World oil prices eased on Friday, as the market awaited next week's OPEC meeting, which is widely expected to leave output unchanged.
Benchmark Brent futures in London last traded US$0.25 lower at US$28.45 a barrel.
Trade was very thin with many players absent because the US markets were shut for the Thanksgiving holiday.
"We're held in a narrow range while the US is on holiday and ahead of next week's OPEC meeting," Christopher Bellew of Prudential Bache brokerage said.
The Organization of the Petroleum Exporting Countries meets on December 4 to review its output policy and most market commentators believe the cartel will leave in place its output limit of 24.5 million barrels per day.
"We expect OPEC to leave production quotas unchanged," said bankers Lehman Brothers.
Traders remain wary, however, especially as OPEC wrong-footed world markets in September with the announcement of an unexpected output cut, which the cartel began implementing at the start of this month.
The output restrictions have helped to keep prices strong and they have repeatedly traded above the cartel's target range of US$22 to US$28 for a basket of crudes.
With a seasonal fall in demand anticipated in the second quarter, OPEC is expected to call another meeting for January or February to consider reducing output, should it keep supply unchanged at the Dec. 4 conference.
Traders were also monitoring events in Venezuela, where the political opposition began a four-day signature campaign aimed at triggering a national referendum on the rule of President Hugo Chavez.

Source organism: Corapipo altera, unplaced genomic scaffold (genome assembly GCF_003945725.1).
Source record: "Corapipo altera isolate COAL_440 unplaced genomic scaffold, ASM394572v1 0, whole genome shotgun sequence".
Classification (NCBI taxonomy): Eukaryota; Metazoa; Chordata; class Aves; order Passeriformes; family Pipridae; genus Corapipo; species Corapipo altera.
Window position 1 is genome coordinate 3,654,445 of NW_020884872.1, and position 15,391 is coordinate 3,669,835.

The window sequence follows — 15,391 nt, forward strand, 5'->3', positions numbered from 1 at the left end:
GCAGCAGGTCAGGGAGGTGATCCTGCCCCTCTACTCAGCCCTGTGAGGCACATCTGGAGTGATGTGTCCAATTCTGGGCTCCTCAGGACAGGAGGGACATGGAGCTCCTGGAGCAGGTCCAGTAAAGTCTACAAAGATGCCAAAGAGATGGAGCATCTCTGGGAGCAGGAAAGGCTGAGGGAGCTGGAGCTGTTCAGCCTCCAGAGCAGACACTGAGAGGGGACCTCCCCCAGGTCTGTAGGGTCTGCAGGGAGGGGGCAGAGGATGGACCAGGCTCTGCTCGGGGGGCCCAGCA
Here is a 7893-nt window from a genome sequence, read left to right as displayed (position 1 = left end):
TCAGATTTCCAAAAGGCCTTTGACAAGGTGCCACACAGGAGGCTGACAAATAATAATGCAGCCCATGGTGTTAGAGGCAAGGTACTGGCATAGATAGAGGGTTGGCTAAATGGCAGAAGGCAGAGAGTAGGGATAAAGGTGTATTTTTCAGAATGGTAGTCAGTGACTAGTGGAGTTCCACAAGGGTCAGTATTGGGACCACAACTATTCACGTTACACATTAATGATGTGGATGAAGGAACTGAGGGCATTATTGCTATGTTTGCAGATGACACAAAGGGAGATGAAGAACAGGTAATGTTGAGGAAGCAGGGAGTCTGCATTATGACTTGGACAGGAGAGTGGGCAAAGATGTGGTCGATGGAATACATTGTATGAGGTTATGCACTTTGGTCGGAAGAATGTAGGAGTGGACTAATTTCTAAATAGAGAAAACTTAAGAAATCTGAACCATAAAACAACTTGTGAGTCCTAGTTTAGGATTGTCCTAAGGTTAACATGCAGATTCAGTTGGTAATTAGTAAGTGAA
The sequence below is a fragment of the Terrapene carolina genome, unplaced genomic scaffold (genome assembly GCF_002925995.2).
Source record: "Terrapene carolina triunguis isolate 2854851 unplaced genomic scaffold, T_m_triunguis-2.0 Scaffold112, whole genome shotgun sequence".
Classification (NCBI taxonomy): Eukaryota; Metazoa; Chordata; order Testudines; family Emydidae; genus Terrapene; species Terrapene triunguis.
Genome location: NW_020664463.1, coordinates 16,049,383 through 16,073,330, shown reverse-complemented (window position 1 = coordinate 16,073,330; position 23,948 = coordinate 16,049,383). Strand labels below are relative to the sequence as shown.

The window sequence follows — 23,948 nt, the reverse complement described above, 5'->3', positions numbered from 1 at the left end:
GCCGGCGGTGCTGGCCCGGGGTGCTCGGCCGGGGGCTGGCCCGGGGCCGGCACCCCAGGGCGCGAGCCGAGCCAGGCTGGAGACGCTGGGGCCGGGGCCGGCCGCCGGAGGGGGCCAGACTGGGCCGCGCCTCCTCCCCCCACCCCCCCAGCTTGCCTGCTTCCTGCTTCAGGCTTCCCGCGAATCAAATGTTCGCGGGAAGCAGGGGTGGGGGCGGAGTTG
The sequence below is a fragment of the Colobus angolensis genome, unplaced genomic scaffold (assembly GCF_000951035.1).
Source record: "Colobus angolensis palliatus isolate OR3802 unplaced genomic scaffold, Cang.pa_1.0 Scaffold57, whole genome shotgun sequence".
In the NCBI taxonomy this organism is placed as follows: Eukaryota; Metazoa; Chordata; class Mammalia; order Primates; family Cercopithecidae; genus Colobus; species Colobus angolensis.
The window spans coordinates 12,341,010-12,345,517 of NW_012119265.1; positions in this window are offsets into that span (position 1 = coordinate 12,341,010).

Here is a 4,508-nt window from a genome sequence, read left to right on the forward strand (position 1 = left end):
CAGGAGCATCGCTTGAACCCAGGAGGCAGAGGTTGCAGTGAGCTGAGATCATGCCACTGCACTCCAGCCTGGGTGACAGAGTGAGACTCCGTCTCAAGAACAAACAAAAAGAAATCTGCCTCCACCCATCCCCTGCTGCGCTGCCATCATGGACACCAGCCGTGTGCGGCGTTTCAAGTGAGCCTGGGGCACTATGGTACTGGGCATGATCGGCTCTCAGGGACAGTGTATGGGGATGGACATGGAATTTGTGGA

Any news of disturbances that could signal disruption of the Venezuelan oil industry, as happened a year ago, could push crude futures prices sharply higher, traders said.
Meanwhile, the plight of Russian oil company Yukos took another turn for the worse Thursday when Sibneft, the firm controlled by the Chelsea football club boss Roman Abramovich, suddenly announced it was suspending their merger.
The two companies' executives are at loggerheads and neither side was prepared to explain the announcement, which came before the first joint meeting of their shareholders and saw Yukos shares immediately fall a further 6.5 percent. The company has been in repeated trouble since its former chief executive, Mikhail Khodorkovsky, was arrested at gunpoint for tax evasion last month.
Sibneft shares fell 7 percent to US$2.27 after it said completion of the merger had been suspended "due to a mutual agreement reached by the main shareholders of both companies."
Yukos chief, Simon Kukes, said he knew nothing of the decision and insisted that the merger would continue as planned. Sibneft said Kukes was a manager and not a shareholder and would not have known of the agreement.
The motive for Sibneft's announcement so late in the merger process remained unclear last night. Leonid Nevzlin, manager of the controlling stake in Yukos, said from voluntary exile in Jerusalem yesterday that he had spoken to Yevgeny Shvidler, the head of Sibneft, who explained that there were some "technical problems."
He said Sibneft shareholders had asked "us not to change the statute of the company during today's assembly," a request the Yukos shareholders granted. He said he did not know what the technical problems were but insisted "everything remains as it was. We are not talking about cancelling the deal."